- Requiring bachelor’s degrees for early-childhood educators has become more prevalent over the past decade, due to the federal government mandating that at least 50% of Head Start teachers have a college degree by 2013, as well as an ongoing federally funded preschool expansion project in Massachusetts that says all lead preschool teachers must have one, according to the Hechinger Report.
- However, finding preschool educators with college degrees is difficult — the average preschool teacher's salary outside a public school setting is almost half of what a public school teacher earns. And in Massachusetts, public programs serve only about 13% of preschoolers.
- Massachusetts officials are working to create more affordable pathways like a MassTransfer initiative that encourages students to earn associate degrees in early-childhood education before transferring to a four-year college; an Early Childhood Educators Scholarship Program that covers most of college tuition for qualifying students, and the exploration of a competency-based pathway that may offer college credit for knowledge already obtained as an early-childhood educator.
The debate over the need for college degrees for early-childhood educators has drawn national attention recently in publications such as The New York Times and U.S. News and World Report weighing in on the issue. The controversy grew when the District of Columbia announced in March 2017 it would begin requiring associate degrees for lead teachers working with children under the age of 5.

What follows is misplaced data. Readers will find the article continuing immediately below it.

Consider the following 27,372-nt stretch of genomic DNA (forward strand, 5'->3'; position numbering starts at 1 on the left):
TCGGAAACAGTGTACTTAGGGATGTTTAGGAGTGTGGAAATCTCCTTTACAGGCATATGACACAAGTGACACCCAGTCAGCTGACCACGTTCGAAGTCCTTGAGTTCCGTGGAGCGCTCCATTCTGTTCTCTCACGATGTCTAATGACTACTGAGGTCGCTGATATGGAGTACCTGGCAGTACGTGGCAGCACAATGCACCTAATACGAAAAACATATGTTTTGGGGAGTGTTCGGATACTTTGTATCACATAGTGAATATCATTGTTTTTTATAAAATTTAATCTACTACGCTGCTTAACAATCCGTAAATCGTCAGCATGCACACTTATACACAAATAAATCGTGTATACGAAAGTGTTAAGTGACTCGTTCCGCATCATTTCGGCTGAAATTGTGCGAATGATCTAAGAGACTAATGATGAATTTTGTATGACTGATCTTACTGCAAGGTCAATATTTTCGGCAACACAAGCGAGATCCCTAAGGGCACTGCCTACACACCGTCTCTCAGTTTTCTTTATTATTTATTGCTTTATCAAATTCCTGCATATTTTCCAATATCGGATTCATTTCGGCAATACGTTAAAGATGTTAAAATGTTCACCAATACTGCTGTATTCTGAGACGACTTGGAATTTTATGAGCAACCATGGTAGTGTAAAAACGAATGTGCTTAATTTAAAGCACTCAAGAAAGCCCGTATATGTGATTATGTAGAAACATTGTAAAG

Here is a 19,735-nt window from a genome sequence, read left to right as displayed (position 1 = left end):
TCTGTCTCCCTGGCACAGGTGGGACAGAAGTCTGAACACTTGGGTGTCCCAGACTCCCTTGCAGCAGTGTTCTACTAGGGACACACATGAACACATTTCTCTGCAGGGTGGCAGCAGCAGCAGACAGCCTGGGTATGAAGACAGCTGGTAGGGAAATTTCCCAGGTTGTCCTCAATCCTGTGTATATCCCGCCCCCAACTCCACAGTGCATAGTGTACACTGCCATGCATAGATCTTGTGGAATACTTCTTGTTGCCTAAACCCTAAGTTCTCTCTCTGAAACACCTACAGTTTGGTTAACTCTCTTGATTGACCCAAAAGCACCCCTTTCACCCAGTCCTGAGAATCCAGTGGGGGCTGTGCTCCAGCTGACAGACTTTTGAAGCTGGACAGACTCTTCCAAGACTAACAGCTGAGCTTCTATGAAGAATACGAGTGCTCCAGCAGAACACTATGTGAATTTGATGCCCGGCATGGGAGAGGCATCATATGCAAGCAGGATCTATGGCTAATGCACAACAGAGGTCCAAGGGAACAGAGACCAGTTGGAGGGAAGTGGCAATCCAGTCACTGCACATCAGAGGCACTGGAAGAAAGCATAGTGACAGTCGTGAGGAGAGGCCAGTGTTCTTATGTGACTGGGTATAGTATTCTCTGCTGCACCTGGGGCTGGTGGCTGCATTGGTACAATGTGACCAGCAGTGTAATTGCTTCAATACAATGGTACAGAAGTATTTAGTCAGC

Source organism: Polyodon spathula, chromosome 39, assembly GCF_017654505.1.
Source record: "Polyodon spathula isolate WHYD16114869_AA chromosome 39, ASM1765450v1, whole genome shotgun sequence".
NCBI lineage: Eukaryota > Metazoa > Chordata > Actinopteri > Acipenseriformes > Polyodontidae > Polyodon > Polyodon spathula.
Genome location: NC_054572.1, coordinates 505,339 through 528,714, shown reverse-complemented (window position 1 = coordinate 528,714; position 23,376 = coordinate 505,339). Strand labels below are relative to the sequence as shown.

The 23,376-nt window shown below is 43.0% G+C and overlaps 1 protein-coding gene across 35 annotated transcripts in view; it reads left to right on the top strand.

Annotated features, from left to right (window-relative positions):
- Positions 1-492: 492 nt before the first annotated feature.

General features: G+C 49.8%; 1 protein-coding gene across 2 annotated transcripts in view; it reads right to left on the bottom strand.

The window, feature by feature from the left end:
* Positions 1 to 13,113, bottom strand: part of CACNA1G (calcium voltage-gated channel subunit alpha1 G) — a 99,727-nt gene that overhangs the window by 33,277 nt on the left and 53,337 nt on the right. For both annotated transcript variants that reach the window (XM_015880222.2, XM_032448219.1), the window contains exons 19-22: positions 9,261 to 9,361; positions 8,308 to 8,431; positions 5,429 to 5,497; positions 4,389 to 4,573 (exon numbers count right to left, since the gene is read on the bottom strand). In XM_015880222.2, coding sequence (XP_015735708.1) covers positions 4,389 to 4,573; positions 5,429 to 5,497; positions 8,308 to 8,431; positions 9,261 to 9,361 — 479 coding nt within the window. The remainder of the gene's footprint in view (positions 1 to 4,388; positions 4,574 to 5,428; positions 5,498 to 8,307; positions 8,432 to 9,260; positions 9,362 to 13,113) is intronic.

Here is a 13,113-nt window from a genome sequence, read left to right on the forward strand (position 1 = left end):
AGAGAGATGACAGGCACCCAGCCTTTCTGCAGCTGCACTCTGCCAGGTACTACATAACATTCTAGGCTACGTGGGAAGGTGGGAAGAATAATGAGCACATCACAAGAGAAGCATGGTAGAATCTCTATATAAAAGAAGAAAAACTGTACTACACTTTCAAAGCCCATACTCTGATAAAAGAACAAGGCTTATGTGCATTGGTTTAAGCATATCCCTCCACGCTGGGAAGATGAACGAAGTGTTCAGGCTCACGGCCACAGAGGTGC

Many lawmakers and early-childhood education advocates want to elevate the status of the profession with stronger requirements, including bachelor’s degrees. While some argue that those teaching 4-year-olds should have just as much preparation as someone teaching kindergarten, there are concerns that early educators already in the field cannot afford the time and money to get a diploma, and that raising the qualifications to teach preschool also places a burden on parents who would likely bear the brunt of the increase in higher child care and preschool costs.
Other experts say a degree requirement would likely disrupt one of the advantages of preschool education — the racial diversity of its workforce. As an article from The 74 points out, “Preschool teachers differ in a number of ways from their colleagues in elementary, middle, and secondary schools. While K-12 teachers are largely female (68%), preschool teachers are overwhelmingly so (98%), and the proportion of non-white preschool teachers is more than twice as large as those in K-12 schools (37% versus 18%).”
Other efforts to improve the quality of early-childhood education include required online courses or professional development through coaching. The latter is especially beneficial if it can be coordinated with local school districts, as it increases the connection between early-childhood education and early grades, better preparing students for kindergarten and the acquisition of literacy and math skills.